history, science, et al.
"The Swerve" traces the little-known story of the poem "On the Nature of Things" by epicurean philosopher Titus Lucretius. Centuries ahead of its time, this poem envisioned a world governed by basic laws of physics operating at the atomic scale--and notably, the absence of a deity at the reins. Nearly lost to humanity during the dark ages, fortune put it in the hands of a bureaucratic book-hunter named Poggio Bracciolini in the 15th century.
The book is roughly divided into two parts--one exploring the philosophy and setting of Lucretius' poem, and the other the biography of Bracciolini. Both are fascinating stories, with excellent details of everyday life in both eras. Although touched on, I felt that more direct examples of how the poem influenced modern philosophers and scientists were needed. The author spends a fair amount of time in wistful descriptions of the poem's art and philosophical depth, yet scarcely quotes directly from the poem itself. The narrator seems to reflect this in tone, seemingly breathless from partaking in beauty which is, irksomely, not always made apparent to the reader.
In sum: Crucial for those interested in ancient philosophy and the Renaissance, although expect a high amount of surface to substance.
I love this book. How close our world came to NOT becoming enlightened. We might have been in the dark ages still. But we're not, and it's a miracle. We should count our blessings every day that we are literate! It's also a cautionary tale against all those who don't value critical thinking and higher learning.
In a class by itself.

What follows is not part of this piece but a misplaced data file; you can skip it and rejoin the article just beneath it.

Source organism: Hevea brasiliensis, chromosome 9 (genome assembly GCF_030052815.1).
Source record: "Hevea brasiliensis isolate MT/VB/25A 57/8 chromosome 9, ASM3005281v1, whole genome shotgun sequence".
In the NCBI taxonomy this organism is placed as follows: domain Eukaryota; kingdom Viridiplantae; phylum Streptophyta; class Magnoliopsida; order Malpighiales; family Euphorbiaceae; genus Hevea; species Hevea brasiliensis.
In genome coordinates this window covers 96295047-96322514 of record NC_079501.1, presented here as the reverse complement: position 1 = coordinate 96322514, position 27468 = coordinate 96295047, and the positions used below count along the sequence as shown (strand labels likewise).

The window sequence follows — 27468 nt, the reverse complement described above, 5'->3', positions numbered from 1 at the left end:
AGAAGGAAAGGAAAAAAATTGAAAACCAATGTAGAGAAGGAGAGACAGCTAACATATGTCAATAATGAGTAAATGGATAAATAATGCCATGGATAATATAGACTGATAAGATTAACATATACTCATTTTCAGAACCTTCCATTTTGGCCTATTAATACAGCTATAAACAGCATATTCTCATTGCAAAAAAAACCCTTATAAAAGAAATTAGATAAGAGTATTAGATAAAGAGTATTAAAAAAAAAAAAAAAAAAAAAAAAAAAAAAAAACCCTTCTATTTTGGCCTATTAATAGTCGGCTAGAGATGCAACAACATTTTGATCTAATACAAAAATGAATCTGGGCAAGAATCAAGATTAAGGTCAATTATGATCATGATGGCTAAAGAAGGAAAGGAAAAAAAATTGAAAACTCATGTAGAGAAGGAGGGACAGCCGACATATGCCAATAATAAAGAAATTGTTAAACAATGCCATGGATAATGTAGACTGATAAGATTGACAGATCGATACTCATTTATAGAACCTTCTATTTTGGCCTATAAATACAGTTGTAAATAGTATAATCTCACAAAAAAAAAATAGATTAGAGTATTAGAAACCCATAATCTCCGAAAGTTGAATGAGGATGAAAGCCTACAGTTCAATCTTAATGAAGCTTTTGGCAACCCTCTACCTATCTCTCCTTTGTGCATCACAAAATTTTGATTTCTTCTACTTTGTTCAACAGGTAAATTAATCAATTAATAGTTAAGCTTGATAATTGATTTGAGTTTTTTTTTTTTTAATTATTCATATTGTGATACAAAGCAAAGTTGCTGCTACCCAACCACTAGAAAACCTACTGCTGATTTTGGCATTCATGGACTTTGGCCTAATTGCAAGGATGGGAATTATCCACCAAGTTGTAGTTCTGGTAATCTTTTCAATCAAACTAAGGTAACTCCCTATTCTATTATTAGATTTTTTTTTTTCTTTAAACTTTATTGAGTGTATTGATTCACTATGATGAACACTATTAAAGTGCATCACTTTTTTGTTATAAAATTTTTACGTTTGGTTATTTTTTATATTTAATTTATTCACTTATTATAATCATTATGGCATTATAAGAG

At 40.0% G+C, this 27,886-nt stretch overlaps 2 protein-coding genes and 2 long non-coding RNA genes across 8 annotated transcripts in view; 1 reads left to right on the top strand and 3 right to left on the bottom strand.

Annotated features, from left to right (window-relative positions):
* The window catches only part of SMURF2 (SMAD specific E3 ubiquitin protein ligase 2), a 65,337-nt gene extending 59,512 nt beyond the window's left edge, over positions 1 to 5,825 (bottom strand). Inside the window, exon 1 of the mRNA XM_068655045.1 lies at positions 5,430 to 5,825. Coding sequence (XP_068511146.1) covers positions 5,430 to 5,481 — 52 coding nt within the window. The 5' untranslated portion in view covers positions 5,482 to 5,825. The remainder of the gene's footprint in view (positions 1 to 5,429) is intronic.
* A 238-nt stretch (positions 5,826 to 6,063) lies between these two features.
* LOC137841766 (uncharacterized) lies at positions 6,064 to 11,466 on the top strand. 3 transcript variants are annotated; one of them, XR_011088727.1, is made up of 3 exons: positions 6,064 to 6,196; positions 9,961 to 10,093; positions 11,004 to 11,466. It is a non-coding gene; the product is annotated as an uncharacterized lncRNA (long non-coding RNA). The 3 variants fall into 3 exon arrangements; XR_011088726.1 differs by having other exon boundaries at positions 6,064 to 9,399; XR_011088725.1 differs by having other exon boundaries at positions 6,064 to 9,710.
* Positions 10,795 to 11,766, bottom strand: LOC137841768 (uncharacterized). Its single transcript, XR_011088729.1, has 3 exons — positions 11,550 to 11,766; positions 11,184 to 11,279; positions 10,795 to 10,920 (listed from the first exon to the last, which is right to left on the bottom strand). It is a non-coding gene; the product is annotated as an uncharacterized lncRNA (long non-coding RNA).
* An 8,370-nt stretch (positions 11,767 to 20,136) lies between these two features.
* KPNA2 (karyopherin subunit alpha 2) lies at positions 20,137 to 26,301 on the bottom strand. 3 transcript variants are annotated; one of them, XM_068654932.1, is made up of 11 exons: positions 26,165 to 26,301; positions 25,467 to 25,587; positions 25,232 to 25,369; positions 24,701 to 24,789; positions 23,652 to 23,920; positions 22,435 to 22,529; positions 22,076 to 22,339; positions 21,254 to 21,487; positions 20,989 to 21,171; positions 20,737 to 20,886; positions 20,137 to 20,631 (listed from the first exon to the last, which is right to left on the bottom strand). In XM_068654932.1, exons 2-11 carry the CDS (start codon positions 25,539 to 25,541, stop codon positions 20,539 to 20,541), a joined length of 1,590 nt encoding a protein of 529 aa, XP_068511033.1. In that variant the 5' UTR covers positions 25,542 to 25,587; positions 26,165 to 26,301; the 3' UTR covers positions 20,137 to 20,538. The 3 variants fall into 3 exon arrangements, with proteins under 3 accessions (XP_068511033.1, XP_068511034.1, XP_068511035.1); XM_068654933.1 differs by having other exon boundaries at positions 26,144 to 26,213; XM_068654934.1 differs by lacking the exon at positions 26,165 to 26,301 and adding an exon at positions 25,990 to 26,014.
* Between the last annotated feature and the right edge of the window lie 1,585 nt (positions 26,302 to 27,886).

Such a beautiful and sensuous reader of English and Italian.
There are some stand-out historical events and characters that will leave you thinking: how come I never knew about this?!
Yes. Anyone interested in history, science and relegion should enjoy this book.
Can't think of one.
I enjoyed learning about the important position of a Scribe during those times.
Learning about the philosophy of Epicuras as it pertains to this world and after death.
This book purports to be a discussion of how the rediscovery of one of Lucretius' works ignited the Renaissance. It falls somewhat short of this lofty goal, but manages nonetheless to be a really interesting and well-researched representation of European culture during the time of the Western Schism of the Roman Catholic Church. The lives of popes and anti-popes of the period, their backstories, their political alliances, and the lot of everyday people is graphically discussed.
Yes, and I will. His thoughts are complex but one can follow.
I really don't think there is a comparable book....perhaps Haidt.
There are not scenes in this book, really.
No. It's a little dense for one sitting, but I would gladly listen to it repeatedly.
More from Greenblatt. Students and scholars benefit greatly from his writings!
reading a different book!
he could have written a better book!
It was impossible to detract from a book this poor.
Here's the gist of it: some Italian guy loves old Roman manuscripts. After a VERY long time, he gets his hands on this one, by Lucretius, a Roman writer who says, there is no God, you die, the soul dies, that's it, so enjoy yourselves now. Thinkl you've never heard of this guy? Think he's simply another atheist/epicurean type? Think again. Thomas Jefferson had 5 copies in his library which PROVES this is the most important book ever in the history of ever. Now I've just saved you 300+ pages of supposition, guessing and endless detail, much of which feels totally invented.